While the views are spectacular, the experience of living with enormous windows inevitably becomes part of the tedium of regular life. Occasional moments of interest — a fire across town, heavy fog, an emergency helicopter, a thunderstorm — punctuate everyday concerns like the management of blinds. Oppressive sun in the summertime can make the apartments unbearable. One resident, Stephen Powell, told us that the sun faded the leather on his couch and caused the trim on a desk to melt off, and that if he forgot to close his blinds when he left in the morning the apartment turned into a “toaster oven.”
Still, the windows provide a unique perspective on Detroit. North and east, the view extends for miles across a flat urban landscape — you can see smoke rising from the country’s largest incinerator two miles to the north; the four vacant Brewster housing project buildings where many Black Bottom residents moved after they lost their homes; the streets awkwardly re-organized around the freeways cutting through downtown. One resident said she preferred the north view at night when she didn’t have to see the abandoned buildings, and would prefer a view across the river, but artist and former resident Kevin Beasley said looking north gave him a sense of potential: “you get to really see the city for what it is.” A corner apartment in the West Tower affords a choice of views, south across the Detroit River to Canada, or west toward the downtown skyline, which exemplifies the current state of the Detroit economy: a car company (GM headquarters), a health care company (Blue Cross Blue Shield), a casino, various detention facilities, two sports arenas and some vacant buildings.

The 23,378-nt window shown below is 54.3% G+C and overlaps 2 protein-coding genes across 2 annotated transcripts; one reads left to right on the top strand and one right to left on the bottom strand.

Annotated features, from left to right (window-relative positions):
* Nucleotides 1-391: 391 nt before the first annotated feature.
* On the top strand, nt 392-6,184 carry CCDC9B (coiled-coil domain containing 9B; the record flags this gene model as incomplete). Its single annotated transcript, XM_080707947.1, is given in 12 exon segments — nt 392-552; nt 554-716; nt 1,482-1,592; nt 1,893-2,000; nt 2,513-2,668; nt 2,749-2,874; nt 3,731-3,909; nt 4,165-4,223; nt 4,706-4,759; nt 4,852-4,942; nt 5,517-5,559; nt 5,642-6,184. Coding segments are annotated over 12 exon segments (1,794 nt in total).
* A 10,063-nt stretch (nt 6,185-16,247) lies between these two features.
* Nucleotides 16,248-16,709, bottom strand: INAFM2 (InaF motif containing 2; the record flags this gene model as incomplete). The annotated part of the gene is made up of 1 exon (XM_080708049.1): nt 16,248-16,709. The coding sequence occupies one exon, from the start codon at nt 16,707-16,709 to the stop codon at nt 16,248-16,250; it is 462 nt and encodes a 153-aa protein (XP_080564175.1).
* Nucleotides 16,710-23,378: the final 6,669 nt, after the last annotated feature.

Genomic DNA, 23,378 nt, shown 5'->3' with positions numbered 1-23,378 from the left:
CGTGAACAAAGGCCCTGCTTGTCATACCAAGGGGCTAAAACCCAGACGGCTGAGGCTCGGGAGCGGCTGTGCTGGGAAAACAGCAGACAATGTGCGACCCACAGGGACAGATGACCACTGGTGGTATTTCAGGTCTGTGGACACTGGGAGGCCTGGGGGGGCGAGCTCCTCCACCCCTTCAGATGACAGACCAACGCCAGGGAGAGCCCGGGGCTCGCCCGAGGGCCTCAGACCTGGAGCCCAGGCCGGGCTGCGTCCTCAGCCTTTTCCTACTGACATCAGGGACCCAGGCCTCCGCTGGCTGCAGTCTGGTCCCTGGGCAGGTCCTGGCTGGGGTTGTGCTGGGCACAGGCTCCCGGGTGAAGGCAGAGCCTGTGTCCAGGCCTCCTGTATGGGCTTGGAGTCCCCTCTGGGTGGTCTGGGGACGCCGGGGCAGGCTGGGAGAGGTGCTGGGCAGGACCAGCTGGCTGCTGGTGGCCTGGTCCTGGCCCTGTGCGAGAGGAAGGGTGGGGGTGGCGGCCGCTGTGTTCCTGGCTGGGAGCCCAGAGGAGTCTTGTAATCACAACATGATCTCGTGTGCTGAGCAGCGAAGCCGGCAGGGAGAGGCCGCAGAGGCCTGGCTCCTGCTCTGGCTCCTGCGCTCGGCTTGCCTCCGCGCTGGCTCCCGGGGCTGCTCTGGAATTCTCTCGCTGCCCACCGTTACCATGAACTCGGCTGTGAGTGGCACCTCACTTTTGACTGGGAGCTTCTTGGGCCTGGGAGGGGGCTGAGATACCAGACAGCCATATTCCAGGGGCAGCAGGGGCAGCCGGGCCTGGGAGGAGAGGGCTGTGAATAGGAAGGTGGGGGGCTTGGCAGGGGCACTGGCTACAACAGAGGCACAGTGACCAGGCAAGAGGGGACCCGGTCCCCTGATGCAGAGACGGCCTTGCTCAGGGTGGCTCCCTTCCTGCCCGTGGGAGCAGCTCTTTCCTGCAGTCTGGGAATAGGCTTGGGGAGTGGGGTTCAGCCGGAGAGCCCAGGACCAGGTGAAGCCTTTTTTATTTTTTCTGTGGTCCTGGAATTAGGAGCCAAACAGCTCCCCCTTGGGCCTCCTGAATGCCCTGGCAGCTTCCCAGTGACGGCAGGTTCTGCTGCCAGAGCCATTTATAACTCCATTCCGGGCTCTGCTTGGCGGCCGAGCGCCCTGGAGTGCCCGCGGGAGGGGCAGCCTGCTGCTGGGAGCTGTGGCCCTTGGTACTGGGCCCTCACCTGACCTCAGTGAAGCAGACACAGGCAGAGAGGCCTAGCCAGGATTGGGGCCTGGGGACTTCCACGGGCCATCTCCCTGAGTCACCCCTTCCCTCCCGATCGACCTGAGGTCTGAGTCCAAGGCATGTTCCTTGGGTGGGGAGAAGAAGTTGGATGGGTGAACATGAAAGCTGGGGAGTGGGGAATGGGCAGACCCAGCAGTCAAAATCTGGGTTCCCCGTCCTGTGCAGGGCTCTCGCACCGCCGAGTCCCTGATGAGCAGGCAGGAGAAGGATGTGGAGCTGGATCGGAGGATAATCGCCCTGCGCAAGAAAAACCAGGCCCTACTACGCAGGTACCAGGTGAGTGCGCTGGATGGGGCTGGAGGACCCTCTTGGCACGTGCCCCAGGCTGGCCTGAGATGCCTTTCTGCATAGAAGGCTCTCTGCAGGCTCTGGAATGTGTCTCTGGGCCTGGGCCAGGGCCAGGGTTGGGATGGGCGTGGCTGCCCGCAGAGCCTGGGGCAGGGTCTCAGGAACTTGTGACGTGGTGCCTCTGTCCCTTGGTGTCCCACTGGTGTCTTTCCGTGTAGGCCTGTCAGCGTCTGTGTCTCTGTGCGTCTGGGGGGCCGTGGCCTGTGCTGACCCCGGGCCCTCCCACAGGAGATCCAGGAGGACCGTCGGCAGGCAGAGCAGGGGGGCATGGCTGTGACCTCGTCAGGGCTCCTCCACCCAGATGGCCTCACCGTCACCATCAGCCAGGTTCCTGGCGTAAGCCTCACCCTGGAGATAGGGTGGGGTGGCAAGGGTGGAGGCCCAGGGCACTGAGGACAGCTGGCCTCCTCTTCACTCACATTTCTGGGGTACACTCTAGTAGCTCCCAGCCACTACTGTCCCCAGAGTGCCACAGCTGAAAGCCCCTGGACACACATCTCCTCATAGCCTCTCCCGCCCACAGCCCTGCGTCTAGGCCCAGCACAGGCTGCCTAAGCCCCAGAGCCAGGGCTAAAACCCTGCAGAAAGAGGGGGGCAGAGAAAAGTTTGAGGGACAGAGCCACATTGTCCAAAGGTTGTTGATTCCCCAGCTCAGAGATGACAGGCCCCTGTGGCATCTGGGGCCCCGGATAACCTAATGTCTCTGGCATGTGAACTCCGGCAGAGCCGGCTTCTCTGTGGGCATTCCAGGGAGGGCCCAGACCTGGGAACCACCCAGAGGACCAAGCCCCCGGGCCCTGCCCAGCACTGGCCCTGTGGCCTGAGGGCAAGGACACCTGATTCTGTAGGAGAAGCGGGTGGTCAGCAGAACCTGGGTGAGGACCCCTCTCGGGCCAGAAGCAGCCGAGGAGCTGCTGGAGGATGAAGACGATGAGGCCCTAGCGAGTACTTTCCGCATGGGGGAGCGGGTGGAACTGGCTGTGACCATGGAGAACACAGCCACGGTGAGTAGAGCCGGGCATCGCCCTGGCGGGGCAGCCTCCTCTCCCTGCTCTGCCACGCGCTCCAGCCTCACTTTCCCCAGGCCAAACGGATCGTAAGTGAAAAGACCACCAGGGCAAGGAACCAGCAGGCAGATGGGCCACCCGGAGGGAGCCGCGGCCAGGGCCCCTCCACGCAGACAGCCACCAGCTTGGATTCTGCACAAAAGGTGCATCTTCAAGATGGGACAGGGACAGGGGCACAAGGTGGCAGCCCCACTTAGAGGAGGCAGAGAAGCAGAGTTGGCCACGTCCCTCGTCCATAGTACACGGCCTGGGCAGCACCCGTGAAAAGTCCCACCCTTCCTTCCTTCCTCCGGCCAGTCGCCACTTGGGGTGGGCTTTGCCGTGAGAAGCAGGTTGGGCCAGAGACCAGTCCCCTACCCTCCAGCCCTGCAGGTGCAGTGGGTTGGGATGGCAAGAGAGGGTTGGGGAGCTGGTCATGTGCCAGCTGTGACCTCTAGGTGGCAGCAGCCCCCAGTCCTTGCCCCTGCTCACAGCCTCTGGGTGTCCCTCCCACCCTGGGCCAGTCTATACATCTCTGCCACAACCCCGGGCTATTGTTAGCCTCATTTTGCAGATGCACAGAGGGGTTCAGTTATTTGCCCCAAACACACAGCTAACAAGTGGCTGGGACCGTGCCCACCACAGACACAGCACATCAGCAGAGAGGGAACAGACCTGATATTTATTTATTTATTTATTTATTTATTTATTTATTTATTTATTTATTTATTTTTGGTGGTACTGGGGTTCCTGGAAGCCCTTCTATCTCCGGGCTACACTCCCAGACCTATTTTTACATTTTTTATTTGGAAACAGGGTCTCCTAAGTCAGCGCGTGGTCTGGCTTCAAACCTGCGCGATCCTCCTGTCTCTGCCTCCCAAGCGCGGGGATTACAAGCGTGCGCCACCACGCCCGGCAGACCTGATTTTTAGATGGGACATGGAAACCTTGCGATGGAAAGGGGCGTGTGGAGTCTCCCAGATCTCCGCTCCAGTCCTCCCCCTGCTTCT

The East and West Towers have apartments that face the grid of windows on the opposite building. In her remarkable documentary film, Janine Debanné interviews a tenant living in one of these apartments who would regularly dance in front of her window, performing for her neighbors in the opposite tower. 3 The dancer was familiar with the rhythm of the lights coming on and off in the apartments across the way and felt recognized by her audience. Who needs Broadway, she says, when you have the West Tower?